The Laguna Canyon Foundation, a nonprofit dedicated to preserving, protecting and enhancing the 20,000 acres of South Coast Wilderness, has moved to a new location.
Formerly nestled in a storefront on Broadway, the ever-expanding organization moved into a larger office at American Legion Hall, 384 Legion St., in March to accommodate its staff and 190 volunteers. The offices were vacated when city personnel moved into their new quarters at the new Senior/Community Center on Third Street.
Karl Warkomski, executive director of the Foundation since last June, said the group is thrilled with the new digs.
“The foundation continues to grow, so we really need the extra space,” he said. “Now we can have meetings without the oxygen levels dropping dangerously low.
“It’s also wonderful to share a historic building with other nonprofit organizations.”
The foundation will host an open house from 11 a.m. to 4 p.m. Friday to commemorate the office, and to educate and attract new volunteers.
“It’s an opportunity for residents to learn about our free programs so they can take advantage of the wilderness in their own back yards,” Warkomski said. “We have a diverse calendar of tours and activities that satisfy every interest.”
The event will also offer home-baked goodies.
Volunteers perform useful and needed work at the various park sites.
Most recently, volunteers at the Willow nursery, founded in 2003 by Robert Lawson, wrapped up their sixth successful growing season by pulling weeds and potting the last of the 1,000 plants purchased for vegetation and restoration projects around the park, including 430 purple needle grass seedlings that were planted near the Nix Nature Center.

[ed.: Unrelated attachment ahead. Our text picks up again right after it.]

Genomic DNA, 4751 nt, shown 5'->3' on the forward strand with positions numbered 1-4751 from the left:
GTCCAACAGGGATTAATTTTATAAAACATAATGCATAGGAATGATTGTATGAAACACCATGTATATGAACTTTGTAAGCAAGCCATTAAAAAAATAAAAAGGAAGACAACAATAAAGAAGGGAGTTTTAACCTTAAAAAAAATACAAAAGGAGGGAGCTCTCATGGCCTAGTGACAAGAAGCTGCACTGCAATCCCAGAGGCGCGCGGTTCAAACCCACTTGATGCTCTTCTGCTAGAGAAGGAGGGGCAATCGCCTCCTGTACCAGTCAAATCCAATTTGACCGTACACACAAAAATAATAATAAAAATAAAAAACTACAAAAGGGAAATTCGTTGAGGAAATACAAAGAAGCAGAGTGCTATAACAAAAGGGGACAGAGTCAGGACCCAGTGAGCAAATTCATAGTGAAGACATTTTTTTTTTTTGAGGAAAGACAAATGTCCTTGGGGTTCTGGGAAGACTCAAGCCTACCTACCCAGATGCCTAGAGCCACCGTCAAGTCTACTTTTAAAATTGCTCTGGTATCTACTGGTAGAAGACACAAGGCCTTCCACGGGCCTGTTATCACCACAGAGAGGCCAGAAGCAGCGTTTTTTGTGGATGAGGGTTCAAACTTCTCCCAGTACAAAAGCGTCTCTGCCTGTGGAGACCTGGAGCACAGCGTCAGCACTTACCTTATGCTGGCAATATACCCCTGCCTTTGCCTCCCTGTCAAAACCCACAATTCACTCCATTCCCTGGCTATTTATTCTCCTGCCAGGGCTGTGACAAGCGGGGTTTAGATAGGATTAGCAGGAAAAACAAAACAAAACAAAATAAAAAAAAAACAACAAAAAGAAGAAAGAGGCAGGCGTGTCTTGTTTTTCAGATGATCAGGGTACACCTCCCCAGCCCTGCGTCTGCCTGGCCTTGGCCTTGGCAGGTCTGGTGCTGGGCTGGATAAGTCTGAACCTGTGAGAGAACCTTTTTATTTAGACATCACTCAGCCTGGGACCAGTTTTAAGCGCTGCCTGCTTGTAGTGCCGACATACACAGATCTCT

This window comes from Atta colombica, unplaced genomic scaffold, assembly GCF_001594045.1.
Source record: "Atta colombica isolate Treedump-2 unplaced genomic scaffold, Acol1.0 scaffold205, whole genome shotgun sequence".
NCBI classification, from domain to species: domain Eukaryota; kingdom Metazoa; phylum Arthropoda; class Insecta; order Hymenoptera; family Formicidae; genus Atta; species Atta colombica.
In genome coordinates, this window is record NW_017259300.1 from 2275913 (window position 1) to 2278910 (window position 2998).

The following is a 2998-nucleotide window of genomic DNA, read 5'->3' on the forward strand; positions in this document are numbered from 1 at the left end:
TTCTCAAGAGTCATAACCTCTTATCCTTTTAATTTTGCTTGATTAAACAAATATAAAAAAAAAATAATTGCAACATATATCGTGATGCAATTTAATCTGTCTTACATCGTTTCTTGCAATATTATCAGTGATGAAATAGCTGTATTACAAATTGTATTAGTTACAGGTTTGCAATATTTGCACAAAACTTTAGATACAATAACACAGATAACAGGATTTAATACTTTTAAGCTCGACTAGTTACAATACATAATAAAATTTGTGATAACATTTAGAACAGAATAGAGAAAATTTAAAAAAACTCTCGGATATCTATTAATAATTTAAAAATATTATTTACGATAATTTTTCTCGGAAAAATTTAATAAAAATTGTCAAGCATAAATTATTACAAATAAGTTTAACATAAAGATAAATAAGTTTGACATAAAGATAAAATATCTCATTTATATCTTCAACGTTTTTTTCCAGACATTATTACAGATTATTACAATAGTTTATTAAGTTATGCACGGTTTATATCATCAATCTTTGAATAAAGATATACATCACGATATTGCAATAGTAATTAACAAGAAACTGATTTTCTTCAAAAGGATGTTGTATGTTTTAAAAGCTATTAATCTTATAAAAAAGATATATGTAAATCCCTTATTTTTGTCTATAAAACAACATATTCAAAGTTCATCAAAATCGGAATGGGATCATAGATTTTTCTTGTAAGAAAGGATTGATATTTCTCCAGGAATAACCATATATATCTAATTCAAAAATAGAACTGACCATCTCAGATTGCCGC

In addition to planting areas, the nursery contains collection barrels that capture rainwater, which is used for a new irrigation system that was made possible by the foundation.
Other current projects include completion of the James and Rosemary Nix Nature Center at Laguna Wilderness Park, development of a multi-park education program, supporting preservation of lands at risk within and adjacent to Laguna Canyon, and offering free estate planning and financial planning workshops to Laguna residents.
Long-term goals are to coordinate an educational system, provide adequate interpretive centers, and an access program that provides opportunities for park visitors but assures habitat protection for all three parks.
“Our role continues to change, but our mission remains the same,” Warkomski said.
For more information about the Laguna Canyon Foundation or to make a donation, call (949) 497-8324 or visit www.lagunacanyon.org